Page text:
This phase III trial compares hematopoietic (stem) cell transplantation (HCT) using mismatched related donors (haploidentical [haplo]) versus matched unrelated donors (MUD) in treating children, adolescents, and young adults with acute leukemia or myelodysplastic syndrome (MDS). HCT is considered standard of care treatment for patients with high-risk acute leukemia and MDS. In HCT, patients are given very high doses of chemotherapy or radiation therapy, which is intended to kill cancer cells that may be resistant to more standard doses of chemotherapy; unfortunately, this also destroys the normal cells in the bone marrow, including stem cells. After the treatment, patients must have a healthy supply of stem cells reintroduced or transplanted. The transplanted cells then reestablish the blood cell production process in the bone marrow. The healthy stem cells may come from the blood or bone marrow of a related or unrelated donor. If patients do not have a matched related donor, doctors do not know what the next best donor choice is or if a haplo related donor or MUD is better. This trial may help researchers understand whether a haplo related donor or a MUD HCT for children with acute leukemia or MDS is better or if there is no difference at all.
Leukemia, Myelodysplastic Syndrome, Pediatric Leukemia, Pediatric Lymphoma, Pediatrics
III
Kitko, Carrie
NCT05457556
COGASCT2031

A Randomized Study Investigating Preoperative Chemotherapy Followed by Surgery versus Surgery Alone in Patients with High Risk Retroperitoneal Sarcoma, STRASS2 Trial

Sarcoma

This phase III trial compares the effect of adding chemotherapy (doxorubicin or epirubicin hydrochloride [epirubicin] with ifosfamide or dacarbazine) before standard surgery versus surgery alone in improving long-term survival in patients with retroperitoneal sarcomas that are able to be removed by surgery (resectable). Chemotherapy drugs, such as doxorubicin, epirubicin, ifosfamide, and dacarbazine, work in different ways to stop the growth of tumor cells, either by killing the cells, by stopping them from dividing, or by stopping them from spreading. Giving chemotherapy before surgery may make the tumor smaller and easier to remove and may increase patient survival, compared to surgery alone.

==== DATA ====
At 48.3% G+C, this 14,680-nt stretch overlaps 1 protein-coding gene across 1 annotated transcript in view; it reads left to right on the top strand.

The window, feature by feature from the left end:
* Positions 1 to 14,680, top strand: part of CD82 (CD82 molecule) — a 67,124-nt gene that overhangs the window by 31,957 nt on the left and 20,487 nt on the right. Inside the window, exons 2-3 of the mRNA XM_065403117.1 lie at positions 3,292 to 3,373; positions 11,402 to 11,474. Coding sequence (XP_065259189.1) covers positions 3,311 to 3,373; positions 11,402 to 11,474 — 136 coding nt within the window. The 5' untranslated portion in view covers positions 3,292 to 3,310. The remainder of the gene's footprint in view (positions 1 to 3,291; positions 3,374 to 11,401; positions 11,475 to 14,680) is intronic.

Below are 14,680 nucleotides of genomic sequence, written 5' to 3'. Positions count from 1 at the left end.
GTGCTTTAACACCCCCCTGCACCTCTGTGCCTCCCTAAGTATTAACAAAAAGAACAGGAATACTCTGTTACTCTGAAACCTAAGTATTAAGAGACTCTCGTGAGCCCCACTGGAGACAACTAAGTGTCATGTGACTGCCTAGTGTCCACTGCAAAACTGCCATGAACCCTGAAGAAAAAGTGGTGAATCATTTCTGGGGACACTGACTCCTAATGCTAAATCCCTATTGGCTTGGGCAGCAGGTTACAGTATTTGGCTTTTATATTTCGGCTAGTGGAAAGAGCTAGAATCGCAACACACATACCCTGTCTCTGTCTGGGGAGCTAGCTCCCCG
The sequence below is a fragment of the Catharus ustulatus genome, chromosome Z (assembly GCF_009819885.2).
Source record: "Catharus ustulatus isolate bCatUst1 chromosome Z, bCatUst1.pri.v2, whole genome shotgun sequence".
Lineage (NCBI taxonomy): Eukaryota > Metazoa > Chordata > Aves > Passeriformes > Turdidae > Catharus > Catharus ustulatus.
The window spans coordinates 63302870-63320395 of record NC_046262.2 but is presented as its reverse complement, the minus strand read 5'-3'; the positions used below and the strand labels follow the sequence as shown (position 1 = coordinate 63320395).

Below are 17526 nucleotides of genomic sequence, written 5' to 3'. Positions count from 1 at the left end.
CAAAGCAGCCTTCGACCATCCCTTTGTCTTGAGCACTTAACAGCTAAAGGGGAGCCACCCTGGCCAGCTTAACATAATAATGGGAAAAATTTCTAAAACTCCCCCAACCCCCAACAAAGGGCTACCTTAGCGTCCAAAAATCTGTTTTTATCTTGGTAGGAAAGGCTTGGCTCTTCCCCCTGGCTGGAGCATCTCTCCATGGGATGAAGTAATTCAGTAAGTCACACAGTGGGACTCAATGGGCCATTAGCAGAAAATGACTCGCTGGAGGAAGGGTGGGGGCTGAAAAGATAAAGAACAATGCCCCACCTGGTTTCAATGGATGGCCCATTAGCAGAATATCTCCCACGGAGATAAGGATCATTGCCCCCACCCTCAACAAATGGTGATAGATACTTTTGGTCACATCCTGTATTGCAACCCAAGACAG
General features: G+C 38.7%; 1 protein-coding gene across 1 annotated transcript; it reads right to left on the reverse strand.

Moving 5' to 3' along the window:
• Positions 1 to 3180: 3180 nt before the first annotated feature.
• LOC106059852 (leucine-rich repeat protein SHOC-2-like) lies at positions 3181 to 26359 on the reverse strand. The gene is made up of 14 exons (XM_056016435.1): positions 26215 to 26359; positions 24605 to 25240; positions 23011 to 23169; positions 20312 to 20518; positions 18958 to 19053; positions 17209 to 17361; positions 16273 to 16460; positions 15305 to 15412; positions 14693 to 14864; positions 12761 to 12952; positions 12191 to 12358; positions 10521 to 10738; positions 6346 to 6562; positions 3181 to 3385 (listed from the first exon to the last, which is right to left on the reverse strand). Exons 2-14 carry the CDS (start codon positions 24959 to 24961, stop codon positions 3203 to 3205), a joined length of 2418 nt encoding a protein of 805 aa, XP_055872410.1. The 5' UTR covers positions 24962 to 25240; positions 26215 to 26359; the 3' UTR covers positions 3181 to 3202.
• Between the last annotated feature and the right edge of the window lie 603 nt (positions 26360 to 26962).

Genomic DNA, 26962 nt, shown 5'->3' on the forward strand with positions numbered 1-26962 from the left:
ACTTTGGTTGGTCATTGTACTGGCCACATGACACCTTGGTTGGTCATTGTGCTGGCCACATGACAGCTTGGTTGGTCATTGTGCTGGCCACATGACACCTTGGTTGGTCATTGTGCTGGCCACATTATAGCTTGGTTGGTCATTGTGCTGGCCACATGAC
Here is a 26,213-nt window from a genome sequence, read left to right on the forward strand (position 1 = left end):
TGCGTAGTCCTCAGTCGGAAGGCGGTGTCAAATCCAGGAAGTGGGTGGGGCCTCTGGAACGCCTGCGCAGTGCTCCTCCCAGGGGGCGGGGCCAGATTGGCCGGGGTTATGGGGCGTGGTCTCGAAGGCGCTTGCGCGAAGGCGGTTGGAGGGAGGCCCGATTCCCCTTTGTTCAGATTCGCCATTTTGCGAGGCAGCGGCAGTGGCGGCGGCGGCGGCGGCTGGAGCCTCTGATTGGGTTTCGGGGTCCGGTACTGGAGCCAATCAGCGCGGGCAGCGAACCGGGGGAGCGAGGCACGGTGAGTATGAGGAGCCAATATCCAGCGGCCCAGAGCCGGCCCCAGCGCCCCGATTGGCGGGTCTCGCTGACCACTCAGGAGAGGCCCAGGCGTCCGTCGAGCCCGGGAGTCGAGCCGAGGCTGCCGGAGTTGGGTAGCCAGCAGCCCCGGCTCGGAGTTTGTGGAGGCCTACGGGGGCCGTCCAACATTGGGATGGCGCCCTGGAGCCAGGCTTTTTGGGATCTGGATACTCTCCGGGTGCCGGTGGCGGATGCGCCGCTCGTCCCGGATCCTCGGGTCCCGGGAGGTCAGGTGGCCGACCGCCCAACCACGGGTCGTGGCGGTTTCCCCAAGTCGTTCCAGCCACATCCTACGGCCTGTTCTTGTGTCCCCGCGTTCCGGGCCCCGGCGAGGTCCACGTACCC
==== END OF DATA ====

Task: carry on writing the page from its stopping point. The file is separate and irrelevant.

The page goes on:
Sarcoma
III
Davis, Elizabeth
NCT04031677
VICC-NTSAR23088

First in Human Study of Ziftomenib in Relapsed or Refractory Acute Myeloid Leukemia

Multiple Cancer Types

This first-in-human (FIH) dose-escalation and dose-validation/expansion study will assess
ziftomenib, a menin-MLL(KMT2A) inhibitor, in patients with relapsed or refractory acute
myeloid leukemia (AML) as part of Phase 1. In Phase 2, assessment of ziftomenib will continue
in patients with NPM1-m AML.
Leukemia, Phase I
I/II
Savona, Michael
NCT04067336
VICCHEMP20122

Study of DF1001 in Patients With Advanced Solid Tumors

Multiple Cancer Types

DF1001-001 is a study of a new molecule that targets natural killer (NK) cells and T-cell
activation signals to specific receptors on cancer cells. The study will occur in two phases.
The first phase will be a dose escalation phase, enrolling patients with various types of